Getinge/Datascope: It might be largely a function of the depreciating US dollar, but it’s been a record year for international acquisitions of US companies. Budweiser beer--that staple of American baseball games--may soon belong to a Belgian company if it succeeds in its bid for Anheuser-Busch. That trend now extends to health care. Sweden’s Getinge announced that it would acquire New Jersey’s Datascope for $865 million in cash. Of course, the timing of the merger doesn’t only have to do with the dollar’s devaluation. In September 2008, Datascope is quite a different company than it was six months ago. It had shed its patient monitoring business to China’s leading medical device company MindRay Medical in March 2008 as well as its slow-growing vascular closure business to St. Jude Medical in August 2008. Meanwhile, it beefed up its vascular offerings by the acquisition, in June 2008, of the peripheral vascular business of the Sorin Group, whose products Datascope had been distributing in Europe. On the other side of the Atlantic, Getinge has long been executing on its strategy of diversifying beyond non-clinical areas like disinfection products and beds for hospitals. In particular, Getinge has been building out its cardiovascular and critical care divisions. To that end, Getinge acquired the cardiac and vascular surgery businesses jettisoned by Boston Scientific at the end of 2007 for $750 million Now Datascope has complementary products; it operates in two cardiovascular segments; cardiac surgery, with cardiac assist counterpulsation pulsation devices, and vascular surgery, which includes synthetic grafts and peripheral stents. After the merger, Getinge plans to realize growth from cross-selling opportunities from a wider range of products and geographic regions. The deal makes sense on a strategic level, and it’s been long coming. Still, while the medtech industry has been waiting for clinically-focused mid-sized acquirers to take over for the absent large company purchasers, Datascope’ s European and Chinese acquirors suggest that the new acquirors may come from abroad.--Mary Stuart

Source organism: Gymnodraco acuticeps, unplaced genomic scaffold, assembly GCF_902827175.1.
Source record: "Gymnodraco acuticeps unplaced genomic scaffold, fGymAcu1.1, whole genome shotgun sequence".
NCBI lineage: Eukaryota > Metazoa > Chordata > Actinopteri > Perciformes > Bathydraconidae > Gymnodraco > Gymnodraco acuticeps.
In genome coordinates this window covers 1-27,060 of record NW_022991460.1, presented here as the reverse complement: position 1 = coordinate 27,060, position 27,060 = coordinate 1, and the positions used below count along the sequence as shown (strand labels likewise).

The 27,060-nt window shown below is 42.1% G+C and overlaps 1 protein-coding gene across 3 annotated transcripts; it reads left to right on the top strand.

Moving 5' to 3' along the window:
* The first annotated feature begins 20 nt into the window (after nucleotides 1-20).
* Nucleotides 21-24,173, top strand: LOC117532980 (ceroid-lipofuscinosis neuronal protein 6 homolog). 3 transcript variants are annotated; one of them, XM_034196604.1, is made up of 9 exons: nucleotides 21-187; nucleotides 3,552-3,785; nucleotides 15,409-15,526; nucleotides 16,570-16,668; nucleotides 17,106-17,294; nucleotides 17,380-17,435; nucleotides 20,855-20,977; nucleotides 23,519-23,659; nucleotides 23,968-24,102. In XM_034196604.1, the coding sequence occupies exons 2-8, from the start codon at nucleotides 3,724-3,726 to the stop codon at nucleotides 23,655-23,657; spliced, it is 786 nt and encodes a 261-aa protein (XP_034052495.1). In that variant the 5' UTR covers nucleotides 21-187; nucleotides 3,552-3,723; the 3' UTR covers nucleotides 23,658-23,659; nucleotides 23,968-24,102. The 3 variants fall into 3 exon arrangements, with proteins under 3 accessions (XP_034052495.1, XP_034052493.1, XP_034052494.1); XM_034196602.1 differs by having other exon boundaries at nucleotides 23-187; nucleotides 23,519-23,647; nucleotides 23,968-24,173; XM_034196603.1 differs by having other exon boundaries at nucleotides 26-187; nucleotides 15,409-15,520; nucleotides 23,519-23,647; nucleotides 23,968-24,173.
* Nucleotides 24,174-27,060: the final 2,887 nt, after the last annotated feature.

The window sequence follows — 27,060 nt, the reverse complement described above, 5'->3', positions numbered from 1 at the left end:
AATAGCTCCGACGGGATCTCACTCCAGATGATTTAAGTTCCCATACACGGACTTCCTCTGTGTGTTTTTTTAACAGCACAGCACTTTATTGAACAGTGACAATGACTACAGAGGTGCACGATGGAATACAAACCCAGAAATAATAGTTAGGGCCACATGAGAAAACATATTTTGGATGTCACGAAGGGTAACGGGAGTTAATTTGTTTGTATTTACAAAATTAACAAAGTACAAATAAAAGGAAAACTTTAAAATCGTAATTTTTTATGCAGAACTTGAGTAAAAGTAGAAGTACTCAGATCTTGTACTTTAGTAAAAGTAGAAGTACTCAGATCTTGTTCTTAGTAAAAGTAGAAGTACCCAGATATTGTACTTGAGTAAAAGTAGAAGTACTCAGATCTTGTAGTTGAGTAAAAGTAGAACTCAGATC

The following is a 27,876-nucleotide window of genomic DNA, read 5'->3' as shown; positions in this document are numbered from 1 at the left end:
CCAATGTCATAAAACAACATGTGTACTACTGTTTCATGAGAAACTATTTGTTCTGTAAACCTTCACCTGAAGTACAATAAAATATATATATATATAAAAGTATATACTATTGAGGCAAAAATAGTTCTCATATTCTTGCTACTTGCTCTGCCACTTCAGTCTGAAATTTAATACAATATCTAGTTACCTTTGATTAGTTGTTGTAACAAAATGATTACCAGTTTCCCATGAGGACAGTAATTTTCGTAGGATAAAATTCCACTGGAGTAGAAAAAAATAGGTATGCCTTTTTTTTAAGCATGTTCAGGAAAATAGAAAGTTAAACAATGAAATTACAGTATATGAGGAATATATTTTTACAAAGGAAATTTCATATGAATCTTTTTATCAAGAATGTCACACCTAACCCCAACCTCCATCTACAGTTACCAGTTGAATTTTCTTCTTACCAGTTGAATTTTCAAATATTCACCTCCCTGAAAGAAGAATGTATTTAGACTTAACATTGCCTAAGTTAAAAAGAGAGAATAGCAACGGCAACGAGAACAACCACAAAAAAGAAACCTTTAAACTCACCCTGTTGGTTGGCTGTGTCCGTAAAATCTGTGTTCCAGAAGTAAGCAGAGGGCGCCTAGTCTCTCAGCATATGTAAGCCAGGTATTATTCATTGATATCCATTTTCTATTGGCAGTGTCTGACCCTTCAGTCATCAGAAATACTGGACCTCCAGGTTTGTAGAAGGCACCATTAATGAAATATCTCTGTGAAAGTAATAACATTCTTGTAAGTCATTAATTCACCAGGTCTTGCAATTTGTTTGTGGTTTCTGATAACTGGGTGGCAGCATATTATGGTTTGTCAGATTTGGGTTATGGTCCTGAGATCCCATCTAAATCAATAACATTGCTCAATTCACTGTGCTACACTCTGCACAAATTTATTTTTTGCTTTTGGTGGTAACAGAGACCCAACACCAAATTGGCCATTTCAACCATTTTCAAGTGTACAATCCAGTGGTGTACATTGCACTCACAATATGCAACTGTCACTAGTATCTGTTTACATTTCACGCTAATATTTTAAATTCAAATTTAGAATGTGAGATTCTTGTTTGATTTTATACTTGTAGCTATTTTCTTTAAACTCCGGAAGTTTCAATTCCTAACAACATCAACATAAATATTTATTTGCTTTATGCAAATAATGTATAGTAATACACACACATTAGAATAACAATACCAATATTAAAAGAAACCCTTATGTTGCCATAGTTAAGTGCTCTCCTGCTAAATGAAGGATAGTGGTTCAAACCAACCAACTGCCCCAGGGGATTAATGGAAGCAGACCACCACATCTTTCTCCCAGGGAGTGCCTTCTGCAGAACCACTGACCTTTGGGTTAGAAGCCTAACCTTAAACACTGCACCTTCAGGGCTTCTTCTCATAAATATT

Nuvelo/ARCA: This reverse merger sees ARCA Biopharma's private investors holding two-thirds of the combined company, which will focus on cardiovascular disease. Reverse mergers haven't exactly set the world on fire though, and even pre-global financial meltdown those companies that had reverse merged since 2005 were down an average of 40% since their deals (performing even worse than newly IPOd firms) according to research published in this month's START-UP. Nuvelo had essentially been a shell in search of a partner since its alfimeprase anti-clotting candidate failed back in March, and despite the difficulties faced by newly public firms, no doubt ARCA is attracted by the public company's $76 million cash pile. The companies' lead project will be the registration stage drug/pharmacogenomic test that is the beta blocker Gencaro, which has a PDUFA date of May 31. The Pink Sheet Daily's coverage of the deal is here.